The subjects involved in the research were identified only by numbers and their anonymity was maintained. To participate in the study, all children had the consent of a parent or legal guardian signed by writing.

2.1. Study Design

A prospective study was made, by clinical trial, randomized, controlled, conducted in the nursery of the Mandaqui Hospital in the city of São Paulo.

Infants were eligible for the study (29 days old to 24 months old). After the patients’ legal guardian read, agreed and signed the informed consent, the patients were enrolled into 2 groups. In group A were included patients diagnosed with atelectasis, by the medical staff, through thorax X-ray with signs of homogeneous opacification and whose underlying disease was respiratory. In group B (control group) were included children whose admission were not because of respiratory diseases and did show any signs of pain at the time of evaluation. For the control group, were used the same evaluation criteria as those from group A.

Infants with respiratory problems that were not atelectasis and infants who showed signs of irritability or intense crying during evaluation were excluded from the study (Flowchart according to Consort Statment 2010). The evaluator was blind to the child’s diagnosis and therefore unaware of the group to which it belonged (Figure 1).

2.2. Data Collection

During the time of collection patients had been at least 12 hours without going through respiratory therapy.

Figure 1. Consort statement flowchart.

The MCC was performed only once. Before the beginning of data collection the patients were placed in supine position, with the slope of the headboard at 30 degrees for the collection of signs of respiratory distress (SRD) (drawings), Respiratory rate (RR) (timed for 1 minute), heart rate (HR) and SpO2 through the Oximeter Pulse of the Clinical Guard ™ brand.

2.3. Procedure

The MCC was performed with the placement of a hand on the hemithorax that was not affected. Following was applied a symmetric pressure of oblique direction, from top to bottom on the hemithorax so that it would shift according to the complacency of the rib cage. This pressure was applied during the expiration phase and held for 10 seconds, totaling six repeats of the maneuver for 60 seconds. The other hand held support in the contralateral side of the iliac crest to stabilize the patient. The technique was performed for 5 consecutive minutes with an interval of a respiratory excursion every 60 seconds. The data were checked again immediately after and 10 minutes after the application of the technique.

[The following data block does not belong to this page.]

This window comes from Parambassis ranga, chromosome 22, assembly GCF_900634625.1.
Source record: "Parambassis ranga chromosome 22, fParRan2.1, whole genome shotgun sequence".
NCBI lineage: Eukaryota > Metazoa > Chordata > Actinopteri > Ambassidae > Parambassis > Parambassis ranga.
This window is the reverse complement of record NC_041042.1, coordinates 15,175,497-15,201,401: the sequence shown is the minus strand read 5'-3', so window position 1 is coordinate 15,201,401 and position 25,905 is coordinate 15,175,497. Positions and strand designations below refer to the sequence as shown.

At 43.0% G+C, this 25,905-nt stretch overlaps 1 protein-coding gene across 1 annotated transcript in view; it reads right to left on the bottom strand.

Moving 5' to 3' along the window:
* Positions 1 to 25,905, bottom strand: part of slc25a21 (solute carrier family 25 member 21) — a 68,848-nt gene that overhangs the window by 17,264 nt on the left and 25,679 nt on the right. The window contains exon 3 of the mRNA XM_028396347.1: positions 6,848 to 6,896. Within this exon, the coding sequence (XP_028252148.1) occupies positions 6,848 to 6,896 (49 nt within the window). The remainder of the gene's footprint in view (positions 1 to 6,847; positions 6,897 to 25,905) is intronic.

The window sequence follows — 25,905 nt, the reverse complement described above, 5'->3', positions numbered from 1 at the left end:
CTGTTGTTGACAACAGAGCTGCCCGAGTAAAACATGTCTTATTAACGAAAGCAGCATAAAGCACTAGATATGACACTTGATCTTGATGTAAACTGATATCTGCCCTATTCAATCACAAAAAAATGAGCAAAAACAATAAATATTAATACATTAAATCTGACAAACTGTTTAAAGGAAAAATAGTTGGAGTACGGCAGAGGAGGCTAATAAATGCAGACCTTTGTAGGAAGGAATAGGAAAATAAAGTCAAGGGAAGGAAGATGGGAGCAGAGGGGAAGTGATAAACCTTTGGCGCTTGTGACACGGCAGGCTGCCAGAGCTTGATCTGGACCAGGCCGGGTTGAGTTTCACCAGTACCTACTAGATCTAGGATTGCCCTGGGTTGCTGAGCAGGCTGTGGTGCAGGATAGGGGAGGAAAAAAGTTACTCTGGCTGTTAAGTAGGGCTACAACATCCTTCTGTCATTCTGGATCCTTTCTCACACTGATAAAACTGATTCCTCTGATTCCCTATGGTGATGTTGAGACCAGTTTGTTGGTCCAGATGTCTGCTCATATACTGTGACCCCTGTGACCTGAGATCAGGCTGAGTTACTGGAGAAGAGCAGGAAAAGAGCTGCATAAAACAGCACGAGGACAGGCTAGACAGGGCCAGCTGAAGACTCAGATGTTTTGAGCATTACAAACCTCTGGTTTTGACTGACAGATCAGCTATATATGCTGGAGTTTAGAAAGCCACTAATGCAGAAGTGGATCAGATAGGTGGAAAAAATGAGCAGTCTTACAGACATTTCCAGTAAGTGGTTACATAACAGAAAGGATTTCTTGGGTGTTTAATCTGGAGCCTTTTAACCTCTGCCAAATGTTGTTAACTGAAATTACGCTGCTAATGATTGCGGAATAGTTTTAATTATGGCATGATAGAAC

3. Statistical Analysis and Sample Estimation

For statistical analysis was used the adherence to the curve test of Gaussian Kolmogorov-Smirnov (KS), the values are expressed in average and standard deviation because they have shown a normal distribution. For the evaluation of the variables during the three moments, was used ANOVA one-way, for comparison between groups was used the unpaired t test and for the correlation was used the Pearson test. A statistical significance at p < 0.05 was considered. The softwares used were Instat and Minitab 14.

Amostral calculation was done considering an alpha error of 0.05 and a power of 80% based on the study’s primary outcome which is the evaluation of hemodynamic and respiratory effects of the manual chest compression technique with an expected difference of at least 5%, as described in the literature. Thus was obtained n = 38 subjects.

4. Results

42 children were evaluated, 4 were excluded, were evaluated 19 children with diseases based on respiration who developed a diagnosis associated with atelectasis (group A) and 19 children without diseases based on respiration (group B); aged between 29 days and 24 months were included. There was no discrepancy in relation to age groups, i.e., the difference in age between the groups and intra-groups was homogeneous (5.05 months).

Regarding groups A (atelectasis) and B (control), the values of HR, RR and SpO2 before, after and 10 minutes after the maneuver of MCC are shown in Table 1 expressed in average and standard deviation.

There was no statistical difference between the groups at the first moment despite the SpO2 in group B being greater than in group A (remembering that group B had no respiratory impairment). The MCC caused an increase of RR in group A immediately after and it was higher than the pre RR and higher than B’s RR at the same time of evaluation.

There was a decrease in SpO2 in group A compared to B immediately after and 10 minutes after the application of MCC.

The classification of signs of respiratory distress (SRD) is given as follows: grade 1 was assigned to any infant who suffered intercostal retractions, grade 2 for infants who had retraction of the sternal notch and grade 3 for those infants who had more than 2 SRD.